The next question is  where do you want to read about them?  Who’s opinion do you trust?  There are hundreds of blogs and websites dedicated to reviewing and discussing these kinds of movies, but for real passion, you need to go back to the days of underground ‘zine publishing, when you had to really make an effort to find a good off-the-beaten-path movie.  Making a blog is easy- the people putting out these ‘zines had to take a lot of time and money to get their love of horror and exploitation movies out to a viewing public.  So to help you find some good movies to rent this Halloween, I’m going to present 3 old relics of the underground reviewzine publishing era.

At PMT, we usually focus on ‘zines that have more in them than just reviews (interviews and thoughtful articles, filmographys and things like that).  But there were also movie reviewzines around back then, that were 99% nothing but movie reviews without all the articles and claptrap to get in the way of telling you how much a movie ruled or sucked.  Movie reviewzines were incredibly prevalent in the late ’80s/ early ’90s, and I have a ton of them.  Most of them were pretty mediocre, without much style or knowledge put into them.  Most of them also reviewed all the same movies.  The best you could hope for was one that had at least a couple of reviews of movies you hadn’t seen or heard of and could seek out.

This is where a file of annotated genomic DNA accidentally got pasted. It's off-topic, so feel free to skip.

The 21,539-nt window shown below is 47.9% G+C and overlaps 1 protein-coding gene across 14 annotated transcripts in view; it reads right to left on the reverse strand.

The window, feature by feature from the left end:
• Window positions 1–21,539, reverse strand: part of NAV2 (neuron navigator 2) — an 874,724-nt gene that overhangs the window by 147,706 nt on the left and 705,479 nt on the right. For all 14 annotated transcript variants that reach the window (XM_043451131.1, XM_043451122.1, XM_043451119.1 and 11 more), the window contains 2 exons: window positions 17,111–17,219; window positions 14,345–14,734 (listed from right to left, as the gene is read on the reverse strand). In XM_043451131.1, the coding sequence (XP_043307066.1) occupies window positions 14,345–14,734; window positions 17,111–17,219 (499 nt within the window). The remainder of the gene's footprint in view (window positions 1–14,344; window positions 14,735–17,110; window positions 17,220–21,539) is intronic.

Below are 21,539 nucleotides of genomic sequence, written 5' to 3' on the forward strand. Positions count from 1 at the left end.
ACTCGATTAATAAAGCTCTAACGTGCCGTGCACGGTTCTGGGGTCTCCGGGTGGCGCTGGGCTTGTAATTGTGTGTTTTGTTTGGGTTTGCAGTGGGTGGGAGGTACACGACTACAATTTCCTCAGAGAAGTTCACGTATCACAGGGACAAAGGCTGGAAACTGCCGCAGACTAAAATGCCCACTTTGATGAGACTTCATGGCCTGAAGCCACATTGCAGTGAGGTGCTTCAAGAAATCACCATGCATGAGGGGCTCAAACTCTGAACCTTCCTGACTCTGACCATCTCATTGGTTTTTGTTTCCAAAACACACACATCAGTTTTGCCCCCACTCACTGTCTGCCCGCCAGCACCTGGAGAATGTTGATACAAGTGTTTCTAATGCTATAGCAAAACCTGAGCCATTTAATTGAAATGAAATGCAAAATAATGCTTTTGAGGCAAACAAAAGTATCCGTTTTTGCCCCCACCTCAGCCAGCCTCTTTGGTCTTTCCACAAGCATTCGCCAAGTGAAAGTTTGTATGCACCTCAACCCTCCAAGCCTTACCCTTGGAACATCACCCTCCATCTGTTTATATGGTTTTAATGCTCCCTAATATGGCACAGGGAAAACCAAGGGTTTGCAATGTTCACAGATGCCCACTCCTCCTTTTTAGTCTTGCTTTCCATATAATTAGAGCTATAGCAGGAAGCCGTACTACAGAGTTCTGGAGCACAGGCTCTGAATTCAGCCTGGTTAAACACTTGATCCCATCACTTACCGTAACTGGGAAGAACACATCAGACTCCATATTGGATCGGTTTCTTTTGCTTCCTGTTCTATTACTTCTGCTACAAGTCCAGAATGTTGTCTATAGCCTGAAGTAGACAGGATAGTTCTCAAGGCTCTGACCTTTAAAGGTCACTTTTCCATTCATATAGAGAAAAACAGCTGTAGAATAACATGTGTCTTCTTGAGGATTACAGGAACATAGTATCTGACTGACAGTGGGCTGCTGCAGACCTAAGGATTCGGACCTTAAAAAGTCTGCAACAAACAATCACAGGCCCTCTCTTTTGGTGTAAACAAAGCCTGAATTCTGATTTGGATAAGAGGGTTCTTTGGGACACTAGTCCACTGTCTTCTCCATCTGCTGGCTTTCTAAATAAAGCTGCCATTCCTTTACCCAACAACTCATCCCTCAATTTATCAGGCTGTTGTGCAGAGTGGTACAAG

Some, however, worked hard to write interesting reviews and had writers and editors with colorful personalities who you enjoyed reading.  Usually these were also put out fairly often, and were smaller and cheaper (around a dollar each or even free).  Many of these went on to become well known in the underground film ‘zine scene, and transformed into more than mere reviewzines.  Titles such as Gore Gazette, Stink, and Psychotronic Video (all of which started out local in NYC, being given away free or cheap in the Times Square area, where they showed a lot of these movies) got their start as thin (sometimes one page) reviewzines.  You got to know the writers and it was more like a (possibly drunk) friend telling you their take on whatever movies were being reviewed that month.